Schwager EE, Schoppmeier M, Pechmann M et al. Duplicated Hox genes in the spider Cupiennius salei. Front Zool 2007; 4:10.PubMedCrossRefGoogle Scholar
  14. 14.
    Manuel M, Jager M, Murienne J et al. Hox genes in sea spiders (Pycnogonida) and the homology of arthropod head segments. Dev Genes Evol 2006; 216:481–491.PubMedCrossRefGoogle Scholar
  15. 15.
    Jager M, Murienne J, Clabaut C et al. Homology of arthropod anterior appendages revealed by Hox gene expression in a sea spider. Nature 2006; 441:506–508.PubMedCrossRefGoogle Scholar
  16. 16.
    Hughes CL, Kaufman TC. Hox genes and the evolution of the arthropod body plan. Evol Dev 2002; 4:459–499.PubMedCrossRefGoogle Scholar
  17. 17.
    Hughes CL, Kaufman TC. Exploring the myriapod body plan: expression patterns of the ten Hox genes in a centipede. Development 2002; 19:1225–1238.Google Scholar
  18. 18.
    Janssen R, Damen WGM. The ten Hox genes of the millipede Glomeris marginata. Dev Genes Evol 2006; 216:451–465.PubMedCrossRefGoogle Scholar
  19. 19.
    Damen WGM. fushi tarazu: A Hox gene changes its role. BioEssays 2002; 24:992–995.PubMedCrossRefGoogle Scholar
  20. 20.
    Mittmann B, Scholtz G. Development of the nervous system in the “head” of Limulus polyphemus (Chelicerata: Xiphosura): morphological evidence for a correspondence between the segments of the chelicerae and of the (first) antennae of Mandibulata. Dev Genes Evol 2003; 213:9–17.PubMedGoogle Scholar
  21. 21.
    Harzsch S, Wildt M, Battelle B et al. Immunohistochemical localization of neurotransmitters in the nervous system of larval Limulus polyphemus (Chelicerata, Xiphosura): evidence for a conserved protocerebral architecture in Euarthropoda. Arthropod Struct Dev 2005; 34:327–342.CrossRefGoogle Scholar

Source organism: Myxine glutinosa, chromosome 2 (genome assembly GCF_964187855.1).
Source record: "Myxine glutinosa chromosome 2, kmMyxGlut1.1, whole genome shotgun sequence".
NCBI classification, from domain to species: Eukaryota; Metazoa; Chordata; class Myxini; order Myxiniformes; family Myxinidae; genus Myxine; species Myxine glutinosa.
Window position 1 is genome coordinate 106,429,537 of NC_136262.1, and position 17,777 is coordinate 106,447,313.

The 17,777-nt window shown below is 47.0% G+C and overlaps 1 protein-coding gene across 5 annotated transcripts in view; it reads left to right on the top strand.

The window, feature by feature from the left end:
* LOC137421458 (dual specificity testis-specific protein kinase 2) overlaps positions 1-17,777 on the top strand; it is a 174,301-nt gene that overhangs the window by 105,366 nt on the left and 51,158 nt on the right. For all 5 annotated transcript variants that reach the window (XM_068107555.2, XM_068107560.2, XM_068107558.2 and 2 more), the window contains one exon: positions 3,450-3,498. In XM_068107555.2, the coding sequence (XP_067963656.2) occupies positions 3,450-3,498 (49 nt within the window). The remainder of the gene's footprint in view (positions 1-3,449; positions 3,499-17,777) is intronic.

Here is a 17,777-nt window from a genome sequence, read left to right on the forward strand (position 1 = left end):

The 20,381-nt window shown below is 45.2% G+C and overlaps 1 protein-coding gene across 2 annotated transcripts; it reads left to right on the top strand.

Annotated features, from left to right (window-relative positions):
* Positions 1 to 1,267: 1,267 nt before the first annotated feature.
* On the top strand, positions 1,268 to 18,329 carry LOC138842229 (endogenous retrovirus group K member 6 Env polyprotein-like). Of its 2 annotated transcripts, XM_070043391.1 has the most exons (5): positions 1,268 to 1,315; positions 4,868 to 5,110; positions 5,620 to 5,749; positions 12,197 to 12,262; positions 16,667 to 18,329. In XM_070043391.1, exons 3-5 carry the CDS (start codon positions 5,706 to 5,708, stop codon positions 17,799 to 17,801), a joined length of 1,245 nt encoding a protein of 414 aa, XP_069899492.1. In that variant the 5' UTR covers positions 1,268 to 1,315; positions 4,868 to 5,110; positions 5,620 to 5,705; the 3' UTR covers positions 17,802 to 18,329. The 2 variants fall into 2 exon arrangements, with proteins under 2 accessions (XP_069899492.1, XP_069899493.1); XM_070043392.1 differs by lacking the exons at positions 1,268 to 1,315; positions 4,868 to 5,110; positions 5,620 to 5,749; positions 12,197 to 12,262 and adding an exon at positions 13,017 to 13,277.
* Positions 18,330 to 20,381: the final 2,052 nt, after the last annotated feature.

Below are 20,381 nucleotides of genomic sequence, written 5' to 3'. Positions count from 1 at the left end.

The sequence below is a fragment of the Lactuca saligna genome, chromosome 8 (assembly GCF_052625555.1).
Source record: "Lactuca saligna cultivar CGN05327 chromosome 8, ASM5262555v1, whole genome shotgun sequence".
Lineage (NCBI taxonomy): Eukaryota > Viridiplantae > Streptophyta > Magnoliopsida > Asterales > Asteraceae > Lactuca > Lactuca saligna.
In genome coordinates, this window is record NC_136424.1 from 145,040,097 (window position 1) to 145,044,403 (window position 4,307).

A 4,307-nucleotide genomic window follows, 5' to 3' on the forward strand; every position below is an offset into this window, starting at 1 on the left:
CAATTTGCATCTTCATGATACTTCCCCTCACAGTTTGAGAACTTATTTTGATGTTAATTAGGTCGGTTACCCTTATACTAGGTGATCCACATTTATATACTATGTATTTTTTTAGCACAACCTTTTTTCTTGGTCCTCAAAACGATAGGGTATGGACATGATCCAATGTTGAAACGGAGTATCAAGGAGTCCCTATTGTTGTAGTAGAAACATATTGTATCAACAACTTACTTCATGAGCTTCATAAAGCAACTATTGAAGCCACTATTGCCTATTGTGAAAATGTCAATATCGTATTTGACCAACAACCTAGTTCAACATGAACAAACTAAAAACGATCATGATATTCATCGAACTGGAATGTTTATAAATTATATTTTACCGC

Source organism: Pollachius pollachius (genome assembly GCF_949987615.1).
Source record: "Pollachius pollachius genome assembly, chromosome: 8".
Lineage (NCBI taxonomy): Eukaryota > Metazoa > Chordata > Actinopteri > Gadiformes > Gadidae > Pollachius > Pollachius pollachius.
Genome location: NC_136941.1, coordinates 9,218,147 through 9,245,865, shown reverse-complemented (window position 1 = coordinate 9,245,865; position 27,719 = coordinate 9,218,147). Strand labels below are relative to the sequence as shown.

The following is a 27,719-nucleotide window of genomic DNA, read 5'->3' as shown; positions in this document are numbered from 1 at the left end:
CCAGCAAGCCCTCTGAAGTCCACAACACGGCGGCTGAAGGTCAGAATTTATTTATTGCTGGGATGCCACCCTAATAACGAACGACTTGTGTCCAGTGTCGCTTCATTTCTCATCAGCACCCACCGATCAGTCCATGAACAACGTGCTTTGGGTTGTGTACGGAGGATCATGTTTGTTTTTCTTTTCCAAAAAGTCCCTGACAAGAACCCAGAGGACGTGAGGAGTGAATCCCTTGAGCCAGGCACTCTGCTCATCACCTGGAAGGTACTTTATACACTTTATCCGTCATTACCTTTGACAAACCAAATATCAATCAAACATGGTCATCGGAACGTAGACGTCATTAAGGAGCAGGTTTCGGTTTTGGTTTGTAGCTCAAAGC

22. 22.
    Viallanes MH. Etudes histologiques et organologiques sur les centres nerveux et les organs de sens des animaux articules. Ann Sci Nat Serv VII Zool 1893; 14:405–456.Google Scholar
  23. 23.
    Goodrich ES. On the relation of the arthropod head to the annelid prostomium. Q J Microsc Sci 1897; 40:147–268.Google Scholar
  24. 24.
    Dunlop JA, Arango CP. Pycnogonid affinities: a review. Journal of Zoology, Systematics and Evolutionary Research 2005; 43:8–21.CrossRefGoogle Scholar
  25. 25.
    Mallatt J, Giribet G. Further use of nearly complete 28S and 18S rRNA genes to classify Ecdysozoa: 37 more arthropods and a kinorhynch. Mol Phylogenet Evol 2006; 40:772–794.PubMedCrossRefGoogle Scholar
  26. 26.
    Maxmen A, Browne WE, Martindale MQ et al. Neuroanatomy of sea spiders implies an appendicular origin of the protocerebral segment. Nature 2005; 437:1144–1148.PubMedCrossRefGoogle Scholar
  27. 27.
    Budd GE. A palaeontological solution to the arthropod head problem. Nature 2002; 417:271–275.PubMedCrossRefGoogle Scholar
  28. 28.
    Budd GE, Telford MJ. Along came a sea spider. Nature 2005;437:1099–1102.PubMedCrossRefGoogle Scholar
  29. 29.
    Weygoldt P. Ontogeny of the arachnid central nervous system. In: Barth FG, ed. Neurobiology of Arachnids. Heidelberg Springer Verlag 1985:20–37.Google Scholar
  30. 30.
    Averof M, Patel NH. Crustacean appendage evolution associated with changes in Hox gene expression. Nature 1997; 388:682–686.PubMedCrossRefGoogle Scholar

Copyright information

© Landes Bioscience and Springer Science+Business Media 2010

Authors and Affiliations

  • Wim G. M. Damen
    • 1
  1. 1.Department of GeneticsFriedrich-Schiller-University JenaJenaGermany

Personalised recommendations